Gypsy acts are known for their rowdiness; their raw, cigarette-smoky, patched-clothing, dented-brass impurities. Above all, gypsy acts are known for their stage presence. Seattle-born folker Jason Webley is no different.
While most sources would list Webley as “alt-folk” or “experimental” — and both terms apply — the tenets of gypsy-folk are undeniable in his music. The scratchy, warbling vocals, the rushed, lumpy, almost second-language quality of his lyrics and the way he gets a crowd howling (often with laughter) all reek of that same bizarre mojo that made Eugene Hütz and Gogol Bordello famous.
However, there’s a softer side to Webley that sees him crooning his heart out, smiling gently and picking with his fingers. His songs range from the chandelier-swing we just discussed, all the way down to the silvery, moonstruck folk of Kurt Vile and Chad VanGaalen. Of course it’s always acoustic, but it’s this duality that makes Webley an interesting man to follow. He’s bold, scruffy, unique and addictive. The first time you hear him your ears might cry out in pain, but that’s just the earworms crawling into place.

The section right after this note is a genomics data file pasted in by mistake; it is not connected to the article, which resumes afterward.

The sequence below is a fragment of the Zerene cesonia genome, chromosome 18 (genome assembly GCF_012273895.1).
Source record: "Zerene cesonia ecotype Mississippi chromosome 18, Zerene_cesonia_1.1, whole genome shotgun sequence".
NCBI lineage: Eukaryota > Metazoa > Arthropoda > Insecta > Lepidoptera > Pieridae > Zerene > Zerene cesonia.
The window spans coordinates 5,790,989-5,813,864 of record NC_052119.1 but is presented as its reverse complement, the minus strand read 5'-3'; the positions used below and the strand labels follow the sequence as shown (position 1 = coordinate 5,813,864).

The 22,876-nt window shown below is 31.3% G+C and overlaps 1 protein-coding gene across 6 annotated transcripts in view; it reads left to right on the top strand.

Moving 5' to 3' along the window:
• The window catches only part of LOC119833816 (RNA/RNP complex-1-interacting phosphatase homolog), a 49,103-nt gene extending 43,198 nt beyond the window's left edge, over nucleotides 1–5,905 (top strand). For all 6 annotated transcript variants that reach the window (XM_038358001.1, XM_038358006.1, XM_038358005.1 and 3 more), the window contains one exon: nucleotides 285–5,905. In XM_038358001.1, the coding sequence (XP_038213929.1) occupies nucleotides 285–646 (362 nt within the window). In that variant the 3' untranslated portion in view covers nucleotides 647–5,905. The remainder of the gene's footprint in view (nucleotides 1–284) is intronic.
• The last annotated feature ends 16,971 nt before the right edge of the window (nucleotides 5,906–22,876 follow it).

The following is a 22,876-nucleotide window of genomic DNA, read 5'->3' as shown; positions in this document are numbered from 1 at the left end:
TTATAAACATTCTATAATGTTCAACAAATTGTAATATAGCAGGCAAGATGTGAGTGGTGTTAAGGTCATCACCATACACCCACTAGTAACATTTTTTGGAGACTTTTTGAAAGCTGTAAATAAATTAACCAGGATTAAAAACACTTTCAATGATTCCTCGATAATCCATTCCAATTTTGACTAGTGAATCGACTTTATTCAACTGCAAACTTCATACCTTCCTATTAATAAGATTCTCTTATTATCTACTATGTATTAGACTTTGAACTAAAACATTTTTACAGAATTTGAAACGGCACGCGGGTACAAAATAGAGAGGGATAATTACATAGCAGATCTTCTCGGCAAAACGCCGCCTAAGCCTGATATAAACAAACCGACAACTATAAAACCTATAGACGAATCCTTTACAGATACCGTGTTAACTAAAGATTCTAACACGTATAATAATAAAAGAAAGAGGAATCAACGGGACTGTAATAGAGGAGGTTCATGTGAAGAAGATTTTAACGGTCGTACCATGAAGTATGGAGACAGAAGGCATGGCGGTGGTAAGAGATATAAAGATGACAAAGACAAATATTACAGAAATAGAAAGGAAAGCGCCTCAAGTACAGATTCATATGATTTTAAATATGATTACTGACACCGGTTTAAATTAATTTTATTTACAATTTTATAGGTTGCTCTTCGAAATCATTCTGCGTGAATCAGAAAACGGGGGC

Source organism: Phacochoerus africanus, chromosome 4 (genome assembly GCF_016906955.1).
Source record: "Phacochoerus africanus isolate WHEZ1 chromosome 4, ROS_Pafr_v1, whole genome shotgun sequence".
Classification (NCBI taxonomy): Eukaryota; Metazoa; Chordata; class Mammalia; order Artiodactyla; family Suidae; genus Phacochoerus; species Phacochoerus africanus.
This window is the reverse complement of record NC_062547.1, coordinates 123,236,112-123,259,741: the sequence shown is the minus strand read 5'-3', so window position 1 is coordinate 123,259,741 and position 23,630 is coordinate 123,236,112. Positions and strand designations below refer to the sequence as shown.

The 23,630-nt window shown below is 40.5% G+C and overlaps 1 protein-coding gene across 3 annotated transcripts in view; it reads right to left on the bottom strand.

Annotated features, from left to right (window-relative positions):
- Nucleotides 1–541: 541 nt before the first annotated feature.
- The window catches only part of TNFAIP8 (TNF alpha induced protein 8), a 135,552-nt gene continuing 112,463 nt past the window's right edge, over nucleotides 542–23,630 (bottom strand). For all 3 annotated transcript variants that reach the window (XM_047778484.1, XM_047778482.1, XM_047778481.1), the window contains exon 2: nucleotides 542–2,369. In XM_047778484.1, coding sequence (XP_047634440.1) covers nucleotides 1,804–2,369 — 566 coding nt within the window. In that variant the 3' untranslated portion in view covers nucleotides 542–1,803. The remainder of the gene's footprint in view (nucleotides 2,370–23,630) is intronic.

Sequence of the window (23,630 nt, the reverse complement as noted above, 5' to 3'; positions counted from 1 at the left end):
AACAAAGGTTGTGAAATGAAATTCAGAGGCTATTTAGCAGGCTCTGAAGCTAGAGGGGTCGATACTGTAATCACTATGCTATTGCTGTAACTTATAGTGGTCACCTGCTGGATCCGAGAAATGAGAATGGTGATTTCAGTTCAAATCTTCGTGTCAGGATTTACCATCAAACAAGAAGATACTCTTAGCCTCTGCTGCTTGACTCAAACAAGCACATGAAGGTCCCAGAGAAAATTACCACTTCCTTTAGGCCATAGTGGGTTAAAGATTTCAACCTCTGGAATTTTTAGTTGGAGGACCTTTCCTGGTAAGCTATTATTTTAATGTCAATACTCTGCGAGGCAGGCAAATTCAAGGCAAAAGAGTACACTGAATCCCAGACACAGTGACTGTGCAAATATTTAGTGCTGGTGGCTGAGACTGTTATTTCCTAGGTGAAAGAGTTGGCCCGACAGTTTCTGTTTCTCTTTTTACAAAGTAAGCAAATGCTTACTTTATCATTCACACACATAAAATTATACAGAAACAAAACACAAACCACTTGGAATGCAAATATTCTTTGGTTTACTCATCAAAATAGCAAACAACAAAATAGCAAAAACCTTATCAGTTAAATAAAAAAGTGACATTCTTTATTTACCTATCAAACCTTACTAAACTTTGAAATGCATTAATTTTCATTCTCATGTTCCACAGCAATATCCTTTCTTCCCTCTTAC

Staying true to his scrappy aesthetic, Webley hosts an album and book release for his latest project Margaret, “a combination of music and story rescued from the bottom of a garbage bin,” at WOW Hall.
Jason Webley plays with Chicken John Rinaldi & Friends 9 pm Friday, Dec. 19, at WOW Hall; $12 adv., $15 door, $20 reserved. All ages.